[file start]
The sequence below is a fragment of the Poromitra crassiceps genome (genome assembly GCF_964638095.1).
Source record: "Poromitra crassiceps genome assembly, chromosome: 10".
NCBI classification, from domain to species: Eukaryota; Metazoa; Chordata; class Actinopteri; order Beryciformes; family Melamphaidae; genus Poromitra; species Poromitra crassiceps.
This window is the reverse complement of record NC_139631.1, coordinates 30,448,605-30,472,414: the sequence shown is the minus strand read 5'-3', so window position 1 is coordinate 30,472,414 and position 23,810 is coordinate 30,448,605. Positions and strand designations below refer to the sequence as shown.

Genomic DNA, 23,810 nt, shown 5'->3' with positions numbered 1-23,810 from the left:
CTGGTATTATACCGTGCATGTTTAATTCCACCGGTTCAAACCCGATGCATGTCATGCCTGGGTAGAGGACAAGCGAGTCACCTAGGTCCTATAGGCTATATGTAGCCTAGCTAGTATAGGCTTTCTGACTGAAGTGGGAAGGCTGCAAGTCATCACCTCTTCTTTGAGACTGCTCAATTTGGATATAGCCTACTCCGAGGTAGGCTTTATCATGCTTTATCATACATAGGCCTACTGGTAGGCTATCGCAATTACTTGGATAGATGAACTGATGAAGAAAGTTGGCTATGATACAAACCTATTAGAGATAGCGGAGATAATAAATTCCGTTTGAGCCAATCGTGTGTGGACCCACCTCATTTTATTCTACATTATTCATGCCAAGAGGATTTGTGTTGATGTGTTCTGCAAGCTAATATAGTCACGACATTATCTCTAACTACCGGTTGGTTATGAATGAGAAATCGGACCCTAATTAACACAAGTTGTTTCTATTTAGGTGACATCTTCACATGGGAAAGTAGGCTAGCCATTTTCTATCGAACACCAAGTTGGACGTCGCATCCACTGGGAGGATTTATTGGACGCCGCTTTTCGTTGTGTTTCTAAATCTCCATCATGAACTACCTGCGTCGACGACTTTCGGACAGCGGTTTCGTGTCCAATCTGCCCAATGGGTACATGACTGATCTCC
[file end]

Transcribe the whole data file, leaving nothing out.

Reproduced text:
The sequence below is a fragment of the Poromitra crassiceps genome (genome assembly GCF_964638095.1).
Source record: "Poromitra crassiceps genome assembly, chromosome: 10".
NCBI classification, from domain to species: Eukaryota; Metazoa; Chordata; class Actinopteri; order Beryciformes; family Melamphaidae; genus Poromitra; species Poromitra crassiceps.
This window is the reverse complement of record NC_139631.1, coordinates 30,448,605-30,472,414: the sequence shown is the minus strand read 5'-3', so window position 1 is coordinate 30,472,414 and position 23,810 is coordinate 30,448,605. Positions and strand designations below refer to the sequence as shown.

Genomic DNA, 23,810 nt, shown 5'->3' with positions numbered 1-23,810 from the left:
CTGGTATTATACCGTGCATGTTTAATTCCACCGGTTCAAACCCGATGCATGTCATGCCTGGGTAGAGGACAAGCGAGTCACCTAGGTCCTATAGGCTATATGTAGCCTAGCTAGTATAGGCTTTCTGACTGAAGTGGGAAGGCTGCAAGTCATCACCTCTTCTTTGAGACTGCTCAATTTGGATATAGCCTACTCCGAGGTAGGCTTTATCATGCTTTATCATACATAGGCCTACTGGTAGGCTATCGCAATTACTTGGATAGATGAACTGATGAAGAAAGTTGGCTATGATACAAACCTATTAGAGATAGCGGAGATAATAAATTCCGTTTGAGCCAATCGTGTGTGGACCCACCTCATTTTATTCTACATTATTCATGCCAAGAGGATTTGTGTTGATGTGTTCTGCAAGCTAATATAGTCACGACATTATCTCTAACTACCGGTTGGTTATGAATGAGAAATCGGACCCTAATTAACACAAGTTGTTTCTATTTAGGTGACATCTTCACATGGGAAAGTAGGCTAGCCATTTTCTATCGAACACCAAGTTGGACGTCGCATCCACTGGGAGGATTTATTGGACGCCGCTTTTCGTTGTGTTTCTAAATCTCCATCATGAACTACCTGCGTCGACGACTTTCGGACAGCGGTTTCGTGTCCAATCTGCCCAATGGGTACATGACTGATCTCC